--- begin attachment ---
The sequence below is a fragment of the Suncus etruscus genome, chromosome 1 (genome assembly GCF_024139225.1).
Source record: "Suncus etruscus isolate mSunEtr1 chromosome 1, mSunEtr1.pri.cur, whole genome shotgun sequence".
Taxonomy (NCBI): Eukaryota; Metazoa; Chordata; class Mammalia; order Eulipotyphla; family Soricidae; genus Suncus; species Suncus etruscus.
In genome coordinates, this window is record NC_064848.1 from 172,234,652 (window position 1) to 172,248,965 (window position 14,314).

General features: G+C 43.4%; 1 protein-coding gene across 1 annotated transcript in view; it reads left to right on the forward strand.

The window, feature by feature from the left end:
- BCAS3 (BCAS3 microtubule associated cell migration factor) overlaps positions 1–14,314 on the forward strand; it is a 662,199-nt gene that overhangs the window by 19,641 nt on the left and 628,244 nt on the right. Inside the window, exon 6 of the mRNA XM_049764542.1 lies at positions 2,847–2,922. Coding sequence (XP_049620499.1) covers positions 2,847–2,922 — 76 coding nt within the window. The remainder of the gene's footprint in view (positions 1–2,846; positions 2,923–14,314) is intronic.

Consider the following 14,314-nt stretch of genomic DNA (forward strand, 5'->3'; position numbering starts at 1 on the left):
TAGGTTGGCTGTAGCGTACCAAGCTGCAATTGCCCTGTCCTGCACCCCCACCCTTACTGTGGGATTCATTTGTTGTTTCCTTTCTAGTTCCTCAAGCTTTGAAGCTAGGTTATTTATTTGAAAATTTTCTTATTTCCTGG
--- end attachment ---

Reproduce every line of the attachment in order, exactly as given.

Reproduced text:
The sequence below is a fragment of the Suncus etruscus genome, chromosome 1 (genome assembly GCF_024139225.1).
Source record: "Suncus etruscus isolate mSunEtr1 chromosome 1, mSunEtr1.pri.cur, whole genome shotgun sequence".
Taxonomy (NCBI): Eukaryota; Metazoa; Chordata; class Mammalia; order Eulipotyphla; family Soricidae; genus Suncus; species Suncus etruscus.
In genome coordinates, this window is record NC_064848.1 from 172,234,652 (window position 1) to 172,248,965 (window position 14,314).

General features: G+C 43.4%; 1 protein-coding gene across 1 annotated transcript in view; it reads left to right on the forward strand.

The window, feature by feature from the left end:
- BCAS3 (BCAS3 microtubule associated cell migration factor) overlaps positions 1–14,314 on the forward strand; it is a 662,199-nt gene that overhangs the window by 19,641 nt on the left and 628,244 nt on the right. Inside the window, exon 6 of the mRNA XM_049764542.1 lies at positions 2,847–2,922. Coding sequence (XP_049620499.1) covers positions 2,847–2,922 — 76 coding nt within the window. The remainder of the gene's footprint in view (positions 1–2,846; positions 2,923–14,314) is intronic.

Consider the following 14,314-nt stretch of genomic DNA (forward strand, 5'->3'; position numbering starts at 1 on the left):
TAGGTTGGCTGTAGCGTACCAAGCTGCAATTGCCCTGTCCTGCACCCCCACCCTTACTGTGGGATTCATTTGTTGTTTCCTTTCTAGTTCCTCAAGCTTTGAAGCTAGGTTATTTATTTGAAAATTTTCTTATTTCCTGG